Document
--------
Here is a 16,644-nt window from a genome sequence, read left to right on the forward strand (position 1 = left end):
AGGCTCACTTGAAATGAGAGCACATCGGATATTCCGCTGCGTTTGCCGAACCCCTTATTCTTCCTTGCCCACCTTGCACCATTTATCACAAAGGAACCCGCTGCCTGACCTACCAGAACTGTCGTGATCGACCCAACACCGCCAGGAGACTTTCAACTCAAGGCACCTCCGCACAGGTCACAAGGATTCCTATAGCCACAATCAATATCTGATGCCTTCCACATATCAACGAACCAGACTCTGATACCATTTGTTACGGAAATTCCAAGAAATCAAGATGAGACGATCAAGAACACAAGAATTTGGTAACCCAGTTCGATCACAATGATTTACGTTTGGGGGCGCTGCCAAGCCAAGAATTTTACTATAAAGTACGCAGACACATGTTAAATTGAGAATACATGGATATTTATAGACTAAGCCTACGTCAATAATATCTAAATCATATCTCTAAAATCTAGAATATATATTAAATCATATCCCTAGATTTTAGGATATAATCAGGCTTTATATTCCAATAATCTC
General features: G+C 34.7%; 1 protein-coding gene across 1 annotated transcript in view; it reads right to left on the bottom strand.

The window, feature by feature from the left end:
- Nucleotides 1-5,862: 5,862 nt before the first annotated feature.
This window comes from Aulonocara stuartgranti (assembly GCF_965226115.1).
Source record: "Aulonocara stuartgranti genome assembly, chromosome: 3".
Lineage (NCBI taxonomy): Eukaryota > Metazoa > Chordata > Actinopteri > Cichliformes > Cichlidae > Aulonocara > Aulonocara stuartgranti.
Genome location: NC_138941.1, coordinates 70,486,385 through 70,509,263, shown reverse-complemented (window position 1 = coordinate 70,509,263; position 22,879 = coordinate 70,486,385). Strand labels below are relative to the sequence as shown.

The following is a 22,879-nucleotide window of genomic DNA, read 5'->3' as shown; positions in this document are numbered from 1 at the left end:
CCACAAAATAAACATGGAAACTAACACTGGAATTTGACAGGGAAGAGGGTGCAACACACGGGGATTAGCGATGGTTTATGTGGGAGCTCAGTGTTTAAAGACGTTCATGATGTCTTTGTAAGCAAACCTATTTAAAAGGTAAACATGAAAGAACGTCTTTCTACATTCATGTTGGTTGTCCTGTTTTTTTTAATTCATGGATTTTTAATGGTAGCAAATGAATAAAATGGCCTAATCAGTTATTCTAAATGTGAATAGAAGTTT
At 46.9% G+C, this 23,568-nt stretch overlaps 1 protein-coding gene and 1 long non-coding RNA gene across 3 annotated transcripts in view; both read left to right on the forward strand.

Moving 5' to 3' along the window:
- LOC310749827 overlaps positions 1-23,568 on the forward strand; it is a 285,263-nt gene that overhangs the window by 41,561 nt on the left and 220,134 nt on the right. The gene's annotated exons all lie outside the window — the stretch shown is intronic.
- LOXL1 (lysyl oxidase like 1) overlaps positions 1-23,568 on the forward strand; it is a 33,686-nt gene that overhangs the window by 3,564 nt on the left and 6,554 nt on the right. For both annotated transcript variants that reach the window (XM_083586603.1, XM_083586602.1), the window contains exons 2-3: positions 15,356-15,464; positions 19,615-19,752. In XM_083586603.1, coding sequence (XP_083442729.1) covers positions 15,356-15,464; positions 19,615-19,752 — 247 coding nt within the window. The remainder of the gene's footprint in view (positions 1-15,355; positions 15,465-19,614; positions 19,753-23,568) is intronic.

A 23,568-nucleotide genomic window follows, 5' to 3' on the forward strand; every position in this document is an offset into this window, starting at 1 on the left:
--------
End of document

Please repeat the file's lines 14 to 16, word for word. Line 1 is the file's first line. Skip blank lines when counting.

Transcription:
- LOC310749827 overlaps positions 1-23,568 on the forward strand; it is a 285,263-nt gene that overhangs the window by 41,561 nt on the left and 220,134 nt on the right. The gene's annotated exons all lie outside the window — the stretch shown is intronic.
- LOXL1 (lysyl oxidase like 1) overlaps positions 1-23,568 on the forward strand; it is a 33,686-nt gene that overhangs the window by 3,564 nt on the left and 6,554 nt on the right. For both annotated transcript variants that reach the window (XM_083586603.1, XM_083586602.1), the window contains exons 2-3: positions 15,356-15,464; positions 19,615-19,752. In XM_083586603.1, coding sequence (XP_083442729.1) covers positions 15,356-15,464; positions 19,615-19,752 — 247 coding nt within the window. The remainder of the gene's footprint in view (positions 1-15,355; positions 15,465-19,614; positions 19,753-23,568) is intronic.

A 23,568-nucleotide genomic window follows, 5' to 3' on the forward strand; every position in this document is an offset into this window, starting at 1 on the left: